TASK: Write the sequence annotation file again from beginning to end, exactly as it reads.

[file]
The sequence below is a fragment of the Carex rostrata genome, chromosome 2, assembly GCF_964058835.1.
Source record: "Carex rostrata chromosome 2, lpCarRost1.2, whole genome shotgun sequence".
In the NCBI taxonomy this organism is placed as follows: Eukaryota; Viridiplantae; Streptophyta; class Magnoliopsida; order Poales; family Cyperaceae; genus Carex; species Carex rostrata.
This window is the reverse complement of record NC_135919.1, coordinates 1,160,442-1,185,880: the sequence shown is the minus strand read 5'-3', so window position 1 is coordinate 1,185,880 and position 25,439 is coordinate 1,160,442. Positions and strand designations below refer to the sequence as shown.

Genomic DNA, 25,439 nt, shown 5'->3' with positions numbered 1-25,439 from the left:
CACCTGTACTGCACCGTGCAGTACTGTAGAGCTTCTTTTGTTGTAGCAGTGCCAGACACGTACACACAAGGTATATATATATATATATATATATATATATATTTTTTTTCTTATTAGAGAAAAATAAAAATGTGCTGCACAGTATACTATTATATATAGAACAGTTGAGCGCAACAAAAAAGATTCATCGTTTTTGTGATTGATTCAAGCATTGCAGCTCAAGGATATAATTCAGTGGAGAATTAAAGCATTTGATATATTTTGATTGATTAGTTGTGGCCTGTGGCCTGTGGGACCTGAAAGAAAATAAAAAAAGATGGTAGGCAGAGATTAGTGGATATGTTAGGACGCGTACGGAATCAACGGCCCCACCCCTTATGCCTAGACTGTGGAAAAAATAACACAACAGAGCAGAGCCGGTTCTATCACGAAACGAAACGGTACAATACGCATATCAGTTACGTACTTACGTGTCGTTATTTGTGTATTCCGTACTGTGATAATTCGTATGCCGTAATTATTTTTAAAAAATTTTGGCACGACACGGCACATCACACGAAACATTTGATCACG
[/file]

The sequence below is a fragment of the Carex rostrata genome, chromosome 2, assembly GCF_964058835.1.
Source record: "Carex rostrata chromosome 2, lpCarRost1.2, whole genome shotgun sequence".
In the NCBI taxonomy this organism is placed as follows: Eukaryota; Viridiplantae; Streptophyta; class Magnoliopsida; order Poales; family Cyperaceae; genus Carex; species Carex rostrata.
This window is the reverse complement of record NC_135919.1, coordinates 1,160,442-1,185,880: the sequence shown is the minus strand read 5'-3', so window position 1 is coordinate 1,185,880 and position 25,439 is coordinate 1,160,442. Positions and strand designations below refer to the sequence as shown.

Genomic DNA, 25,439 nt, shown 5'->3' with positions numbered 1-25,439 from the left:
CACCTGTACTGCACCGTGCAGTACTGTAGAGCTTCTTTTGTTGTAGCAGTGCCAGACACGTACACACAAGGTATATATATATATATATATATATATATATATTTTTTTTCTTATTAGAGAAAAATAAAAATGTGCTGCACAGTATACTATTATATATAGAACAGTTGAGCGCAACAAAAAAGATTCATCGTTTTTGTGATTGATTCAAGCATTGCAGCTCAAGGATATAATTCAGTGGAGAATTAAAGCATTTGATATATTTTGATTGATTAGTTGTGGCCTGTGGCCTGTGGGACCTGAAAGAAAATAAAAAAAGATGGTAGGCAGAGATTAGTGGATATGTTAGGACGCGTACGGAATCAACGGCCCCACCCCTTATGCCTAGACTGTGGAAAAAATAACACAACAGAGCAGAGCCGGTTCTATCACGAAACGAAACGGTACAATACGCATATCAGTTACGTACTTACGTGTCGTTATTTGTGTATTCCGTACTGTGATAATTCGTATGCCGTAATTATTTTTAAAAAATTTTGGCACGACACGGCACATCACACGAAACATTTGATCACG